June 21 2018
A few years ago, the directors of the basic medicine clerkship at the Johns Hopkins University School of Medicine were concerned that in the current era of high-value care, third-year medical students were not necessarily learning how to order medical tests appropriately. So clerkship leaders Amit Pahwa and Danelle Cayea banded together to create an online case-based module called the Hopkins Virtual Patient.
Through the program, says Cayea, director of the medicine core clerkship program and associate vice chair for education for the Department of Medicine, students evaluate three hypothetical patients: one with acute kidney injury, one with an exacerbation of chronic obstructive pulmonary disease and one who developed a blood clot in her leg following surgery.
After reviewing information about each case, students select the tests they feel are appropriate to order from a drop-down menu. The menu also lists the Medicare allowable fee or average wholesale price, to provide experience with Maryland’s Global Budget Revenue and its capitated payment system that reimburses a fixed fee per patient. Upon completion of the module, which takes about one to two hours, students receive a score based on the appropriateness of the tests they chose and the money they spent. The work was funded with a $50,000 Berkheimer Faculty Education Scholar Grant from Johns Hopkins’ Institute for Excellence in Education.
One reason they developed the course, says Pahwa, associate director of the core clerkship in pediatrics and director of the advanced clerkship in internal medicine at The Johns Hopkins Hospital, is that much of patient care learning lies in apprenticeship, where students observe how their supervising physicians manage patients. But everyone has his or her own approach, and some of those approaches may include practices that are not evidence-based, says Pahwa.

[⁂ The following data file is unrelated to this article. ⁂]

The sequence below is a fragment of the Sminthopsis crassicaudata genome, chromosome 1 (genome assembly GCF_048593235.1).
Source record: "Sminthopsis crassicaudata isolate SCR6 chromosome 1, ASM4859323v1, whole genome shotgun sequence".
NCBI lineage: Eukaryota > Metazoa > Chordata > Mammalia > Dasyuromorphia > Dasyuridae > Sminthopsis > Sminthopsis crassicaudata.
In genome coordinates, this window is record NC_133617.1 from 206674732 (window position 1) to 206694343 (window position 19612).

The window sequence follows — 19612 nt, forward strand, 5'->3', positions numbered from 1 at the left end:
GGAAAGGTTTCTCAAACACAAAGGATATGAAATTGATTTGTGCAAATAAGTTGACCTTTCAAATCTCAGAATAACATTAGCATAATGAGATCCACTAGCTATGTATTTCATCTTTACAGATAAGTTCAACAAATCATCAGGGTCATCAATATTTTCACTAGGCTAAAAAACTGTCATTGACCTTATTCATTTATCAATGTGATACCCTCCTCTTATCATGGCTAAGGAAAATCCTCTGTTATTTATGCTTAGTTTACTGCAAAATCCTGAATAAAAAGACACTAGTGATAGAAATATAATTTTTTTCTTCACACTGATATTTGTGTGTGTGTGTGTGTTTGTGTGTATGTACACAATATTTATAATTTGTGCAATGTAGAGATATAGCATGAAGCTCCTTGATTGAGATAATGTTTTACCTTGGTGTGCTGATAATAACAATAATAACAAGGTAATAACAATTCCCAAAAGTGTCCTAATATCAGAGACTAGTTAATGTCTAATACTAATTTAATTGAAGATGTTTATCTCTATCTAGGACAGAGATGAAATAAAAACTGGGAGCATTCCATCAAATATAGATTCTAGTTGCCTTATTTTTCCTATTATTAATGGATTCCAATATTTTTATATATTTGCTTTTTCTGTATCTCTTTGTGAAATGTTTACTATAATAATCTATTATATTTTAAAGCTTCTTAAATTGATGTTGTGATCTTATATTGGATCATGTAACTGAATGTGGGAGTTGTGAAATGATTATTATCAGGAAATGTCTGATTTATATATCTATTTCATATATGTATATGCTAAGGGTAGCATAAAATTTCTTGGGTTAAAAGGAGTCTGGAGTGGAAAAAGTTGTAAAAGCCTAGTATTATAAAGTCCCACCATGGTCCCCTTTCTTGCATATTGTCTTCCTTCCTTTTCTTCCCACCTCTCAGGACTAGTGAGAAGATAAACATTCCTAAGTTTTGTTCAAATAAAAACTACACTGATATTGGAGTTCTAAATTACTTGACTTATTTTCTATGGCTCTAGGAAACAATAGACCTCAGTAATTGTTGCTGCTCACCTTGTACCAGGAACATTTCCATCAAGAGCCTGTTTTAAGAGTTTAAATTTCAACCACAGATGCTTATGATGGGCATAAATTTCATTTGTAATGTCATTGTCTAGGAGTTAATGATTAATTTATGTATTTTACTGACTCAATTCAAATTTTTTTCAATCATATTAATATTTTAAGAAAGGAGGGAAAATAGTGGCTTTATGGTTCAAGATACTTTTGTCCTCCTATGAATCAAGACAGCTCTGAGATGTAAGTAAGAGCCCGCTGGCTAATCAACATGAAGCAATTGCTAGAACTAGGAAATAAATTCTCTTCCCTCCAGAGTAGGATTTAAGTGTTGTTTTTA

In addition, students spend their clerkship on a large inpatient team. While that’s great for patient care, it’s tough for educators to determine which parts of a care plan were suggested by students, making it difficult to assess how well students are learning value-based care.
As Pahwa and Cayea brainstormed how to teach these concepts, Pahwa’s wife—a pediatrician and “superuser” of the Epic electronic medical record system—had an inspired idea: Why not establish a virtual learning playground where students could practice ordering tests without affecting the hospitals’ bottom line?
The scores received on the module don’t impact students’ grades, but do train them in appropriate test ordering patterns for the three conditions presented in the modules, says Pahwa. Overall, he notes, the better students perform on the modules, the better they tend to do in the clerkship itself: “What that indicates is that these modules help tell students how well they’re doing in seeing patients, talking to them and eliciting information to order tests appropriately.”
The modules may be adopted by MedU (soon to become Aquifer), a national provider of web-based medical education materials.